One result of HF pre-emphasis is that the system cannot handle the same input level at high frequencies that it can at low frequencies.

So when you're testing any such system, you need to be sure that you're using pure sine wave signal that doesn't contain any HF harmonics. Harmonics that get up into the pre-emphasis range will certainly skew the test results. You can't use a "test tone" from a mixer... you need a clean sinewave oscillator designed for such tests.

And depending on the amount of pre/de-emphasis, you may need to conduct freq. response tests at a level well below 0 VU. That depends on the amount of pre/de-emphasis used in a given system.

To summarize, it's not as simple as it seems. You need to know a lot of details about your specific system, to know what the results should be. (Unfortunately, I can't give you the needed information (pre/de-emphasis, limiting, etc., about the G3 system.) But there are a lot of reasons that the meters might not match: some might be expected, and some might indicate a problem. Only someone with all the specs and proper test equipment can tell for sure.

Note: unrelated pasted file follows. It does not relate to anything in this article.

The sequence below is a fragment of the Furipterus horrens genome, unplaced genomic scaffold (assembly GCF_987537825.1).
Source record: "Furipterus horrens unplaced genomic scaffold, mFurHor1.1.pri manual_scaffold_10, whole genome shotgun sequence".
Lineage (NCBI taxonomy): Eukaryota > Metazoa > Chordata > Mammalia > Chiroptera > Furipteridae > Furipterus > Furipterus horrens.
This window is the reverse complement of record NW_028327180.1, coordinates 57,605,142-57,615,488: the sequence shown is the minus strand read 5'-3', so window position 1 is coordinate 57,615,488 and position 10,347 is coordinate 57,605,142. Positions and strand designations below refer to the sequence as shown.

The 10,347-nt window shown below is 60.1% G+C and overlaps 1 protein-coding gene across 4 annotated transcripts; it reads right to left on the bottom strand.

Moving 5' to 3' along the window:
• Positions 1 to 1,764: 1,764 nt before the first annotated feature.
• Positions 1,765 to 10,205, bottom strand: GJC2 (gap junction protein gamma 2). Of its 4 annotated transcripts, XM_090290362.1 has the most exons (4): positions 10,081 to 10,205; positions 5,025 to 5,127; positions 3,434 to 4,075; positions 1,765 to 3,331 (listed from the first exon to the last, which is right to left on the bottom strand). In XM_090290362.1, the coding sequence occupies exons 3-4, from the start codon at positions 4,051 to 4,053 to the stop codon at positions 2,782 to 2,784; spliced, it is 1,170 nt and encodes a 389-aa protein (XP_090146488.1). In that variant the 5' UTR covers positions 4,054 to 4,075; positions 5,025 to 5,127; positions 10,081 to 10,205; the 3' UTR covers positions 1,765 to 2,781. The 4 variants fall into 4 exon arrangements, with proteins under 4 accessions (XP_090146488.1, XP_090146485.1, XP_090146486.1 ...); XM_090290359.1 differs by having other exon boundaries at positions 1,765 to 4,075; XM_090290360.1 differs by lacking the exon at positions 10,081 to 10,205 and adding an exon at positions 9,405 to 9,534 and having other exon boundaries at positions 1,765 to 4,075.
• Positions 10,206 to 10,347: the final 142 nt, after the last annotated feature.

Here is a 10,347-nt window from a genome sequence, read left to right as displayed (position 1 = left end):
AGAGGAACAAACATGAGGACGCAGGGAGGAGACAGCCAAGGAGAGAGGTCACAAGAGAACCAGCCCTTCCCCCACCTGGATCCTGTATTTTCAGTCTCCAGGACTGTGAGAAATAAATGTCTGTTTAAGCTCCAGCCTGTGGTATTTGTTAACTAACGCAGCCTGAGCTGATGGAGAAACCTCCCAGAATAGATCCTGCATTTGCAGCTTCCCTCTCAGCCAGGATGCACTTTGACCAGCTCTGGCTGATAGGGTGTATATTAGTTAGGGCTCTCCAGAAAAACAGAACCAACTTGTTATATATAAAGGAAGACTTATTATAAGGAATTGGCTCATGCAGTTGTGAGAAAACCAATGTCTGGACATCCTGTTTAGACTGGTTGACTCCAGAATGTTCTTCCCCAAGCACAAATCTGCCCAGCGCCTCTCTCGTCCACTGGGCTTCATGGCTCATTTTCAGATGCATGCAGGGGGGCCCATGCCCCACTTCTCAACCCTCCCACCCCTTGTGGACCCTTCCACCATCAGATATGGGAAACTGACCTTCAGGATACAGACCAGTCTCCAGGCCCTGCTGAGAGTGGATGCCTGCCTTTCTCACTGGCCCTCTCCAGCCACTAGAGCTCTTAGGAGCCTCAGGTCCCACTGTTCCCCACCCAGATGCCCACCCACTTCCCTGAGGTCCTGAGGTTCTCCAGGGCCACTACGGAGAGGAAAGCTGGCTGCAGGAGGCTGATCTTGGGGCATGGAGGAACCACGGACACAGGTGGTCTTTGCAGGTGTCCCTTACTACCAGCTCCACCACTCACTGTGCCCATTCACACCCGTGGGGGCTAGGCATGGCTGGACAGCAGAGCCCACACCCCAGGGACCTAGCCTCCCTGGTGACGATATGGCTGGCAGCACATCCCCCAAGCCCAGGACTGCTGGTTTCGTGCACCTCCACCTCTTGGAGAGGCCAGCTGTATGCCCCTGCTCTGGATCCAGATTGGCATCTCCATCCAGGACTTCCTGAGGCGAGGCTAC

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Old September 24th, 2012, 03:33 AM   #10
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Re: Sennheiser g3 transmitter display reads higher than receiver display

Lots of good info here. Thanks Greg Miller for taking the time to type all that up; very clear now.

The takeaway is not to worry about it; it's more of a measurement anamoly than a problem. The better you measure it, the closer they are.

I think I'll just continue my practice of using the transmitter display for setting the AF out on the transmitter to match the speaker, letting the meter touch the top a bit more than I would on a digital system. The receiver display isn't really used much since the receiver is typically plugged into a recorder or mixer that have a more readable display.